The name Peshawar is Indian in origin, Mohammad told me, and means "city of flowers." I found that fascinating. Peshawar is a very old city, and Mohammad told me that many major historical figures, including Alexander the Great, had visited it. Muslim Arabs and Turks went to Pakistan a thousand years ago and brought Allah's revelations with them. When he introduced me to the imams at the mosques we visited, Mohammad always said with pride: Murat is German, but he's also Turkish, like our forefathers. The Pashtun tribesmen, who introduced Islam to what is now Pakistan, are thought to originally come from Turkey. It was they who cultivated Pakistan, building gardens and parks with palm trees and flowers.

The last mosque we stayed at with the other tablighis was one of the largest in Peshawar. It was so big that all the mosques in Bremen could fit inside it. The rooms for Koran students were located on a spacious interior courtyard, and there, too, flowers were everywhere. The minarets stretched toward the sky. When I knelt on the rugs in the prayer halls, I felt almost intoxicated by the decorations on the walls and under the domed ceiling. Mohammad told me that a century ago there had been a huge fire in the bazaars in front of the mosque but the mosque itself had been spared from any damage because the faithful had congregated there and prayed. Mohammad said Allah had protected them.

In the weeks before we arrived in Peshawar, we had visited a number of mosques in Islamabad. Every day we studied the Koran. We were taught how to read and interpret the Koran and how to pray. We were also given hadith instruction—the Prophet Mohammed's oral teachings. We learned how we were s uppos ed to behave as tablighis and how we could help other people. Twice daily, we had meals together. We went shopping and argued about who would get the honor of paying.

We would sleep in one mosque and then spend the whole of the next day in the other mosques, visiting the other tablighis and drinking tea with them.

The streets and bazaars of Peshawar are crowded, sticky, and hot. They stink of exhaust fumes and rotting garbage. Taxi drivers constantly honk their horns along with the drivers of the motorcycle rickshaws, which look like miniature three-wheeled trucks with a single headlight. The roads are always jam-packed with cars, horses, donkeys, completely overloaded trucks, pedestrians, and bicycles, which are sometimes used to transport large objects like refrigerators or sofas. The people on the streets come from everywhere, from India and Afghanistan, China and Kashmir.

Some of the streets have marked lanes, but everyone ignores them—it's every man for himself. As taxis, mopeds, and rickshaws push their way through the crowds, you have to be quick on your feet to avoid getting run over.

The day before I was scheduled to leave, I walked through the bazaars to buy some gifts to take back home. The bazaars in Pakistan reminded me of the open-air markets in Germany and of Oktoberfest, only much more colorful and wild. There are gold- and silversmiths, spice dealers and butchers, rug merchants and potters. There are shops with electronics, cell phones, and cameras. You can buy fake Nike sneakers, Rolex watches, and Fila jackets. The merchants sell anything and everything a person might need. There are also storytellers and shows with exotic animals and snakes. I had never seen anything like it, even on television. A snake charmer laid rope out in a circle and then sat in the middle. He removed the lids of the baskets around him, and various kinds of snakes slithered out—cobras, vipers, and other highly poisonous reptiles. The charmer closed his eyes and touched the snakes, tapping on their heads. He didn't hurt them; he was just playing with them. All of this took place in the middle of the street for free. People gave him money only if they felt like it.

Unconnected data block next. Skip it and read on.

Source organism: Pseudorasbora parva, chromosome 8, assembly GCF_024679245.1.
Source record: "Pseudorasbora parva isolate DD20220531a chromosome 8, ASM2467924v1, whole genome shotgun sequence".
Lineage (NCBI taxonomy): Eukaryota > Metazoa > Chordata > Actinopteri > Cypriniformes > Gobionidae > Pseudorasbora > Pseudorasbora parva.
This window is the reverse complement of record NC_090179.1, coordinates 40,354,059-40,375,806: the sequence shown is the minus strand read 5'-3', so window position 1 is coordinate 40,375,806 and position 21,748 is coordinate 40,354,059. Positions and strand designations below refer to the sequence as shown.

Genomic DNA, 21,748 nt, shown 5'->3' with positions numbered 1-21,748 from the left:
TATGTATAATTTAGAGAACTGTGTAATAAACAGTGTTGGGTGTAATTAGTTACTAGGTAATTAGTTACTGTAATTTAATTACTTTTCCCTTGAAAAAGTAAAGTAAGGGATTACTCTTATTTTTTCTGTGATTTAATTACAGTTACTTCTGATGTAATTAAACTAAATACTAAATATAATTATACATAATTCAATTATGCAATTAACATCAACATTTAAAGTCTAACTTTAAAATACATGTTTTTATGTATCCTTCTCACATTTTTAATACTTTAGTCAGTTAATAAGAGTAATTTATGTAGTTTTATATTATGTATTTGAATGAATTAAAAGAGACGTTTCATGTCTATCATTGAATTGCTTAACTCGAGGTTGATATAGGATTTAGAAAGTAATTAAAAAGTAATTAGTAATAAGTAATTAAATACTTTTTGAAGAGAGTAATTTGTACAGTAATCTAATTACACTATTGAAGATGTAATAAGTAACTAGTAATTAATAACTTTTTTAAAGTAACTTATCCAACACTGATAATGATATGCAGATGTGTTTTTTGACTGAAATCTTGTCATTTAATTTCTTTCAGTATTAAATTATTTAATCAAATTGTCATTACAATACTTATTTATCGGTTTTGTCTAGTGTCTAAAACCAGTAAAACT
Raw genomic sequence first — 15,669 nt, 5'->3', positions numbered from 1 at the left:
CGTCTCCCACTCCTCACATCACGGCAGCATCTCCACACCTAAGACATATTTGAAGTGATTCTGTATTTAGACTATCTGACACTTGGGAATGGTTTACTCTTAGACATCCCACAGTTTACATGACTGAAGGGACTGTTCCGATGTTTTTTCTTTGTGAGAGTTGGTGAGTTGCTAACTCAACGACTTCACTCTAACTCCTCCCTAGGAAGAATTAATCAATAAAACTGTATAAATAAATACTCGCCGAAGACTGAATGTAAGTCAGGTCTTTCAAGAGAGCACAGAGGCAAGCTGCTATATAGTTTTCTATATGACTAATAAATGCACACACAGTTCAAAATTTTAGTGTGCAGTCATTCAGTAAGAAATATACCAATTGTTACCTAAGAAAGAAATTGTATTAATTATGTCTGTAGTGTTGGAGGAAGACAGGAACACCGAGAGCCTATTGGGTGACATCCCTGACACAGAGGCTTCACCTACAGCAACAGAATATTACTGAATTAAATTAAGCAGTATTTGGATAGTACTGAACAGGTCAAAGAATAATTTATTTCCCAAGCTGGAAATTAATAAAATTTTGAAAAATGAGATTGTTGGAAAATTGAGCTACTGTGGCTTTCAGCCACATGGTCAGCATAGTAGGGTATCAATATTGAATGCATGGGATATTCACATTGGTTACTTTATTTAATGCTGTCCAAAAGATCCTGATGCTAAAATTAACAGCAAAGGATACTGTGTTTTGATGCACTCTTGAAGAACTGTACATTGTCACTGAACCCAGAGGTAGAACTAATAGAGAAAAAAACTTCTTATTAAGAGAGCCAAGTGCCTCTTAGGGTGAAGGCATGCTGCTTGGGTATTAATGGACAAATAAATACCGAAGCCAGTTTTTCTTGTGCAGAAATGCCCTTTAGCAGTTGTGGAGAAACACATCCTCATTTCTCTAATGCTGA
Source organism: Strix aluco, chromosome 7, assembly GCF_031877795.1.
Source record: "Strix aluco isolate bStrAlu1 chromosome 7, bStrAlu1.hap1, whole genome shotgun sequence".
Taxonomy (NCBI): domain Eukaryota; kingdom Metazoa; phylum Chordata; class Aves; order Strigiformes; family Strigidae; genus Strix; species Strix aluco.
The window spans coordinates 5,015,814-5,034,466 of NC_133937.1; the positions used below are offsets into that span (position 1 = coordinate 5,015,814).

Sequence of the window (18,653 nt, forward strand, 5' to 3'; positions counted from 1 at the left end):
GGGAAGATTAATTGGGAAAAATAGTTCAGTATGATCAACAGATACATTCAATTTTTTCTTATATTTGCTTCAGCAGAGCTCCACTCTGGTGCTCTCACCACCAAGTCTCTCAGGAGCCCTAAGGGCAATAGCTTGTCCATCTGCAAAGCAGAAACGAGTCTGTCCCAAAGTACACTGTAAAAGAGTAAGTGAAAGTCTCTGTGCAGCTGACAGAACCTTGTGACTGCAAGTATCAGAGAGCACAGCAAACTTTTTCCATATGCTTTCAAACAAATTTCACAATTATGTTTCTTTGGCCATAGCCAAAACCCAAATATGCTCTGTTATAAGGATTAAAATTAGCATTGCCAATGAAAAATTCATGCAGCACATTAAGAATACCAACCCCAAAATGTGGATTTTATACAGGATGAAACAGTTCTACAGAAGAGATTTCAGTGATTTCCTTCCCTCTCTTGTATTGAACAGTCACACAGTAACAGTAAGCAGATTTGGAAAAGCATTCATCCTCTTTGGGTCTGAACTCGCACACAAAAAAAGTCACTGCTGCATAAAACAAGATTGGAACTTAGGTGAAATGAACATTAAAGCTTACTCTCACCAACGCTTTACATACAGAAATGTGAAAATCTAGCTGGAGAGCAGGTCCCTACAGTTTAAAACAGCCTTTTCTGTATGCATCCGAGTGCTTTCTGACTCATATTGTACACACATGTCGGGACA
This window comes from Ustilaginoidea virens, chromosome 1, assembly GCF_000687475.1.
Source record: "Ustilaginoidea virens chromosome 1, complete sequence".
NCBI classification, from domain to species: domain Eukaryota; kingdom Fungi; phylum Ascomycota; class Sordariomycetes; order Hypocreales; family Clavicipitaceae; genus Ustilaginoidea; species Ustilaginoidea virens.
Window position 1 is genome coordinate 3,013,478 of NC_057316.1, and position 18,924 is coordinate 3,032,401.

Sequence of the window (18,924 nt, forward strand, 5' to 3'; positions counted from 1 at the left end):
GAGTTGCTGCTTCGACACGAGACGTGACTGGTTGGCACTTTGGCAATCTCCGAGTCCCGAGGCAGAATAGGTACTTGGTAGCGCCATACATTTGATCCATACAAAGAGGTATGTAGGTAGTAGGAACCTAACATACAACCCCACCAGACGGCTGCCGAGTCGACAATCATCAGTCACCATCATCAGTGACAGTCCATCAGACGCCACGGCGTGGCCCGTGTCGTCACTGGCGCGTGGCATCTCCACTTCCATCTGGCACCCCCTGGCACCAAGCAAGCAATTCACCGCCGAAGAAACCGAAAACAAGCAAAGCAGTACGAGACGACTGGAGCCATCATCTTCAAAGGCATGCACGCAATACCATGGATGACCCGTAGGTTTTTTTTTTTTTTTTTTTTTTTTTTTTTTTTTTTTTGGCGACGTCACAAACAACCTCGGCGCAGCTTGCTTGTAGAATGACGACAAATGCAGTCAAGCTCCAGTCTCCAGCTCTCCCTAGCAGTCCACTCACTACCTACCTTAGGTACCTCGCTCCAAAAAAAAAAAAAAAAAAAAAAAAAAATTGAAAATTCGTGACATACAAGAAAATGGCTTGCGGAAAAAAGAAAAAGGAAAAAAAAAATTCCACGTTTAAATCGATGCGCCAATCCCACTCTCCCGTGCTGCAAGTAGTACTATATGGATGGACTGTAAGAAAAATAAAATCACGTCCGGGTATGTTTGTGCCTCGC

I was particularly fascinated by the martial arts shows at the Kung Fu schools. Pakistan borders China, so there are many good martial arts coaches there and Kung Fu and ninja schools abound. Mohammad and I often went to watch ninjas throwing Chinese stars and knives and show-fighting. There are no laws against this kind of show in Pakistan—you can live the way you want. I found I liked this kind of freedom.

That is, until the day I took the bus to the airport.

I was told to go inside the police station with the officer. He nodded twice and pointed to the entrance of the building, which had no door.

Okay, I thought, they want to check my visa and my passport. Mohammad would wait for me, and as soon as this was over, I could continue on my way.

The station was a squat structure, and I entered a room with rugs on the floor as in a mosque. There were no furnishings. A naked light bulb hung from the ceiling. There was no desk, just a small wooden table for drinking tea in the corner. The policeman tried to tell me something, but it didn't work. We couldn't understand each other. From his gestures, I gathered that he was leaving, but that he would be right back.

A short time later, another officer appeared, probably the first one's boss. He was of medium height and slightly overweight. He had a huge moustache and a five o'clock shadow. He was wearing a turban and traditional Pakistani dress, a knee-length cotton tunic with white cotton pants. He said something to me in English. I think he was asking me where I came from. I said was from Germany. Then he wanted to know if I was a journalist.

"No," I said.

Was I an American?

"No."

Was I working for the Americans?

I told him I was a Turkish citizen who lived in Germany.

He asked whether I worked for Germany. Or for the Germans—I couldn't really tell.

The man with the turban was holding my Turkish passport in his hands. He didn't seem to understand how I could be both German and Turkish, how Germany could be my home country even though I didn't have a German passport. He probably thought he had caught me out in a lie. Maybe he thought I was a spy or something.

"Do you have cameras?" he asked.

I tried to tell him that he was welcome to look through my things and held out my backpack. "Look! Look!"